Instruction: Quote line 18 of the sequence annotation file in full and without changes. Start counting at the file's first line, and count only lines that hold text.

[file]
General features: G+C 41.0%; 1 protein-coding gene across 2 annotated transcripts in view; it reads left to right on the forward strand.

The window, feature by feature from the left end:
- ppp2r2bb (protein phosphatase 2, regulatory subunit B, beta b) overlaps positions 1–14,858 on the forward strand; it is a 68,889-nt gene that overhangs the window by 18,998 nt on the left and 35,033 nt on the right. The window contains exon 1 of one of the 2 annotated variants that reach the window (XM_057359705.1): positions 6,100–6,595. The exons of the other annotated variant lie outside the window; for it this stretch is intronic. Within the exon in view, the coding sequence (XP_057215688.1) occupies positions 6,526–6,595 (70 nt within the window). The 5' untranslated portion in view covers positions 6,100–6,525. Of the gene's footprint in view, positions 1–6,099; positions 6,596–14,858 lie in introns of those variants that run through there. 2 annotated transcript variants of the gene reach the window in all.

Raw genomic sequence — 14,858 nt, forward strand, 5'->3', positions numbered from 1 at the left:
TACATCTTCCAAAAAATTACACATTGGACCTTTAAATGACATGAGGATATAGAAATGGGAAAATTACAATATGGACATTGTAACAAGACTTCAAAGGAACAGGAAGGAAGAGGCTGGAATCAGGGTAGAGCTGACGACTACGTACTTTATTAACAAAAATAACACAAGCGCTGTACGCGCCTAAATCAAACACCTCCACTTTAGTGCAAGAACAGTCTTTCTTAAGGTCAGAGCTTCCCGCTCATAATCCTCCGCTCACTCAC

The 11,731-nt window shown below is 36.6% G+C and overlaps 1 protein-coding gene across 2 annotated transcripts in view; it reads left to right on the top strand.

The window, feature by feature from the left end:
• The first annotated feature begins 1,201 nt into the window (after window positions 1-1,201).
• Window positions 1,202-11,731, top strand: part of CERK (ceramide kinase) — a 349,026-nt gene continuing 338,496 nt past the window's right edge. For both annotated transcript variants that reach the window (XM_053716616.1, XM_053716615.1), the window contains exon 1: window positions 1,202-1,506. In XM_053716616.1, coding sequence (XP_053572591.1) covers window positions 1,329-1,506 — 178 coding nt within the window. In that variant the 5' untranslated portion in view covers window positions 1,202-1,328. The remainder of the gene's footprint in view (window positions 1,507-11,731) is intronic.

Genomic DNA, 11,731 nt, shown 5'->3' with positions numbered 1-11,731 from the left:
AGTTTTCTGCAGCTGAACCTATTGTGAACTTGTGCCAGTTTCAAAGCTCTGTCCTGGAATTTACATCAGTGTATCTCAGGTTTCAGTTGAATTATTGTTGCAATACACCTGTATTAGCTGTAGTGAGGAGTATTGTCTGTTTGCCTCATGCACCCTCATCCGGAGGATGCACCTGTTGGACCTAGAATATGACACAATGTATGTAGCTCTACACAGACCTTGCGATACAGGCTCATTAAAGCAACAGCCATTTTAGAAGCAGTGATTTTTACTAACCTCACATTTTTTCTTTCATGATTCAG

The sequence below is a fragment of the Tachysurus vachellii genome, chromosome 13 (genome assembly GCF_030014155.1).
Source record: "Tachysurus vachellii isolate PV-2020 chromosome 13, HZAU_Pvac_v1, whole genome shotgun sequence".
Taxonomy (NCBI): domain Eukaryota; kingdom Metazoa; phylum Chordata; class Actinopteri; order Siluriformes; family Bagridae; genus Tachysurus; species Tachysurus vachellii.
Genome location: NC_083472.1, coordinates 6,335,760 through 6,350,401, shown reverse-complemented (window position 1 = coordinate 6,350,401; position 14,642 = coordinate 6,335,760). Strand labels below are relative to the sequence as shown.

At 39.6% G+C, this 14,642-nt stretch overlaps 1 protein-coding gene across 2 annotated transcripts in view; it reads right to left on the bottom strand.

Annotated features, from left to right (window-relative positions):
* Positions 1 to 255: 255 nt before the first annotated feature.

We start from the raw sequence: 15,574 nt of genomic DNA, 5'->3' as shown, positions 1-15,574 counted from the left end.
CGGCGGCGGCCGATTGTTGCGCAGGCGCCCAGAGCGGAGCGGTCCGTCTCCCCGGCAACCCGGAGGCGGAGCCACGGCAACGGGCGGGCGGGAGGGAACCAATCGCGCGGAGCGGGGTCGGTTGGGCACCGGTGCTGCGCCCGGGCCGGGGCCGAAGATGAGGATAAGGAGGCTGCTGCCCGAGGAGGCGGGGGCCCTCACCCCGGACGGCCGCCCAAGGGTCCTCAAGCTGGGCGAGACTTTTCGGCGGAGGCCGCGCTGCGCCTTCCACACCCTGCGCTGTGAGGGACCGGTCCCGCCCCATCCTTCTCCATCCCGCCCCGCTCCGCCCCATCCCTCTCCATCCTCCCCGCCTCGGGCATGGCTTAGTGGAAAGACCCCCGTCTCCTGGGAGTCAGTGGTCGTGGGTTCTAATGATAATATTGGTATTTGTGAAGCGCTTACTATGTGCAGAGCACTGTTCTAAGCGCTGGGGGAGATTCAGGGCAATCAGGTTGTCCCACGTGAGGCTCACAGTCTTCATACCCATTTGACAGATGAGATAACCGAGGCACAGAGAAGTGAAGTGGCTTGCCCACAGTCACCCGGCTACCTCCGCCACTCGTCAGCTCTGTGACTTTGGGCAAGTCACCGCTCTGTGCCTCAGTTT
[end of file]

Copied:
* Positions 1 to 255: 255 nt before the first annotated feature.